(Nix, shown on right, was appointed U.S. Marshal over the Oklahoma
territory by President Grover Cleveland. He supervised the work of
over 150 deputies, including the famous Three Guardsmen.)
Nearly two years after the Ingalls confrontation, the marshal pieced
together the details of the fight in a letter he wrote to Attorney General Judson Harmon. The letter came about as a response to a
man named Murray, who was tending bar of the fight.
Murray was arrested that day for harboring the criminals. Having
been shot by deputy marshals during the battle, he was now complaining
of damages and seeking redress.
Nix's letter to Harmon, dated
July 30, 1895, is housed in the National Archives. the
transcript, containing all of the original spelling and punctuation
One George Ransom owned a saloon in the town of Ingalls and this man
Murray worked for him as bar tender. The outlaws Bill Doolan, "Bitter
Creek," "Tulsa lack," "Dynamite Dick," "Red Buck," Tom ]ones and
numerous others made this saloon their headquarters, and Ransom, Murray
and other citizens catered to their trade, carried them news of the
movements of the deputy Marshals, furnished them with ammunition, cared
for their horses, permitted them to eat at their tables and sleep in
their beds. These facts were well known to the community, although a
conviction on the charge of harboring or aiding and abetting criminals
against the laws of the United States could never be sustained, by
reason of the fact that the entire community was under duress and would
not testify for fear of losing their lives and property.
On the 1st day of September 1893, a party of deputy marshals who had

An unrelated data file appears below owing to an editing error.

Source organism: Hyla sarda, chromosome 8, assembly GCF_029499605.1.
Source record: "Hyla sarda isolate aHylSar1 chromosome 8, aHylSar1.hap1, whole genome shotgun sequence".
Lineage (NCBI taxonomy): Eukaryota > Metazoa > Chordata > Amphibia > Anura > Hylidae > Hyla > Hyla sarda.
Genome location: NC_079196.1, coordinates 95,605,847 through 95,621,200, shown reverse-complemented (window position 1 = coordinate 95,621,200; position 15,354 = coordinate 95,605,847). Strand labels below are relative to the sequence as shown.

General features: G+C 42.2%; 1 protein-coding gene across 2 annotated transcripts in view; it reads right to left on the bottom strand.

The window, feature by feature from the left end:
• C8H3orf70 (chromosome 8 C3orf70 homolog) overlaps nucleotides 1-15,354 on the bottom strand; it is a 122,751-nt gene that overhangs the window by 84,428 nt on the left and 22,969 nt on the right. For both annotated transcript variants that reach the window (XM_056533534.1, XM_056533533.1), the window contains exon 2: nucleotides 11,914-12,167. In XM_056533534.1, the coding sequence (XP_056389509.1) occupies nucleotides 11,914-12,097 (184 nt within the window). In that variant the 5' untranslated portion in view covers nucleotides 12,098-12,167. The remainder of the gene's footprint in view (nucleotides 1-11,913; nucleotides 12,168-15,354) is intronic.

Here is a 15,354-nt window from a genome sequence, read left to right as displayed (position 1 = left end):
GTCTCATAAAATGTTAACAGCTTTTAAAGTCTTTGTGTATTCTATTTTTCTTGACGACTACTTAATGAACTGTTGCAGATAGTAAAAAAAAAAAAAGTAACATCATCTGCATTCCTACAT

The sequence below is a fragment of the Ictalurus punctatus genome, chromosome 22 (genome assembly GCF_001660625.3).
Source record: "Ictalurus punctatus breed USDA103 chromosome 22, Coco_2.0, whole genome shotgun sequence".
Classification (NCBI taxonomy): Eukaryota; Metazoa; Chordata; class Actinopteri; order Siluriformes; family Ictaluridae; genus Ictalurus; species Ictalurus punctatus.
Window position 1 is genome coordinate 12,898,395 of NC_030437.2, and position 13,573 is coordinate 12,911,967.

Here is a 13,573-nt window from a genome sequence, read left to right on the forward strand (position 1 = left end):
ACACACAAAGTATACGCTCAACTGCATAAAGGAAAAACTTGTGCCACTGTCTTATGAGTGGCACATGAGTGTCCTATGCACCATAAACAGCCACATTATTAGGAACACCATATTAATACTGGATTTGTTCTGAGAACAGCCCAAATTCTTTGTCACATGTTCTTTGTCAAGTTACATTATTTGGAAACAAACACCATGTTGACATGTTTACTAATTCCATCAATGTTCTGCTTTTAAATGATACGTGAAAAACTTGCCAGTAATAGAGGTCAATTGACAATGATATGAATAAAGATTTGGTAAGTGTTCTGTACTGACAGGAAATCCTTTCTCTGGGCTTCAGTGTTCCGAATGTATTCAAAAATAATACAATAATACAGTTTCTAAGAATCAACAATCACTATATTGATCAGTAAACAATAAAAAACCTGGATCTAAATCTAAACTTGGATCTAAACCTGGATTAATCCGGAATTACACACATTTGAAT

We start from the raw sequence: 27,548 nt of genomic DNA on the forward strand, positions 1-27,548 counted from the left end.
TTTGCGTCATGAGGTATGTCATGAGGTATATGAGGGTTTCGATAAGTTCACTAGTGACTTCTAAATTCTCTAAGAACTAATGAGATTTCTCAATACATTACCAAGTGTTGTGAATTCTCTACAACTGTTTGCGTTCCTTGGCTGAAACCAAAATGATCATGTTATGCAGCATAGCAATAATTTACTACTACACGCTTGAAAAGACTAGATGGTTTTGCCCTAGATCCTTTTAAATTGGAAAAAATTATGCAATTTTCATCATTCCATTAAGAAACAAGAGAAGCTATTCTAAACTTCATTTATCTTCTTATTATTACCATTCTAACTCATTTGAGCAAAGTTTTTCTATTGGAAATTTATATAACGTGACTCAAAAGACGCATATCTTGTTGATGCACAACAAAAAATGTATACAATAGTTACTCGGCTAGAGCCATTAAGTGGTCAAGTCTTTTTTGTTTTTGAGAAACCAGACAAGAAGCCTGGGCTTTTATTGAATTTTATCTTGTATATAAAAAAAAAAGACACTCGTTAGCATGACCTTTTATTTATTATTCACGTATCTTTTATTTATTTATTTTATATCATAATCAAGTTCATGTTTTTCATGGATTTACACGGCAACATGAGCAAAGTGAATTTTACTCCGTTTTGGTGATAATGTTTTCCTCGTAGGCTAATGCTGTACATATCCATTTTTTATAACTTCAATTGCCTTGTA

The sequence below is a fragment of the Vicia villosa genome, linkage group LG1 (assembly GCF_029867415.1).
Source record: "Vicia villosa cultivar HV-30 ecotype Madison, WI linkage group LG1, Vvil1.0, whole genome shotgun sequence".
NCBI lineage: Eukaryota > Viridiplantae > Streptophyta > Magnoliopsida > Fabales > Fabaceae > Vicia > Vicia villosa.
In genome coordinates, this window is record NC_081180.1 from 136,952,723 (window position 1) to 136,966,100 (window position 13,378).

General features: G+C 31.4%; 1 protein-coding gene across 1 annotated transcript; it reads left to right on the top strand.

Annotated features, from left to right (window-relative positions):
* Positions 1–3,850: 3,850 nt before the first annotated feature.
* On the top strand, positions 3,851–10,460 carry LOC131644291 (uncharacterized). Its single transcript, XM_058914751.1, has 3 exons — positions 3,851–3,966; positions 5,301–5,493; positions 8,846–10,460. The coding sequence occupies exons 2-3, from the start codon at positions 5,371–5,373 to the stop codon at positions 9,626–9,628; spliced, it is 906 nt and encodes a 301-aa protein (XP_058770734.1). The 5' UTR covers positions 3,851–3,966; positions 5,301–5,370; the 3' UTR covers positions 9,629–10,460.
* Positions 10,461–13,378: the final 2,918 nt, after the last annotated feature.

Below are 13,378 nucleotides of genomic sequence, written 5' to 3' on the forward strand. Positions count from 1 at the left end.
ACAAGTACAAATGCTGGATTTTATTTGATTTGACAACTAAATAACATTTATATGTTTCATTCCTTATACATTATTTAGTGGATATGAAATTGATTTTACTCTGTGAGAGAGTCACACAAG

been sent after these outlaws by me, arrived in the vicinity of Ingalls,
and the outlaws mentioned herein were at the time in the town and in the
saloon of Rensom, where this man Murray worked. As usual the outlaws had
received notice of the proximity of the deputies and they sent a
messenger to the deputies inviting them to come into the town if they
thought they, the deputies, could take them. The deputies accepted the
invitation and after posting their forces, sent a messenger to the
outlaws with a request to surrender and were answered with Winchester
shots. "Bitter Creek" ran out of the saloon in question and fired one
shot towards the north where some of the deputies were stationed, and
turning, received the fire of the deputies which burst the magazine of
his winchester and wounded him in the thigh. In the meantime, a heavy
fire was directed at the deputies by the balance of the outlaws from the
saloon building and the fire was returned by the deputies which
literally riddled the saloon. A horse was killed by the deputies which
was tied in front of the saloon .... The fire of the deputies becoming
too hot for the outlaws, they escaped out of a side door and took refuge
in a large stable mentioned. This man Murray came to the front door of
the saloon either just before the outlaws left the building or just
after, it is known which. However, when he first appeared in the
door-way, he had the door open just a short distance and had his
winchester to his shoulder in the act of firing. This was previous to
the deputies becoming aware of the fact of the outlaws having left the
building. Three of the deputies seeing him in the position he was in,
fired at him simultaneously. Two shots struck him in the ribs and one
broke his arm in two places.
Eight or ten horses were killed and nine persons killed and wounded.
One deputy was killed outright at the first fire and two more died the
next day. Three outlaws were wounded and one captured. The one captured
was afterwards sentenced to fifty years in the penitentiary and is now
serving his time.
Very respectfully, E.D. Nix U.S. Marshal
Evitt Dumas Nix
United States Marshal 1893-1896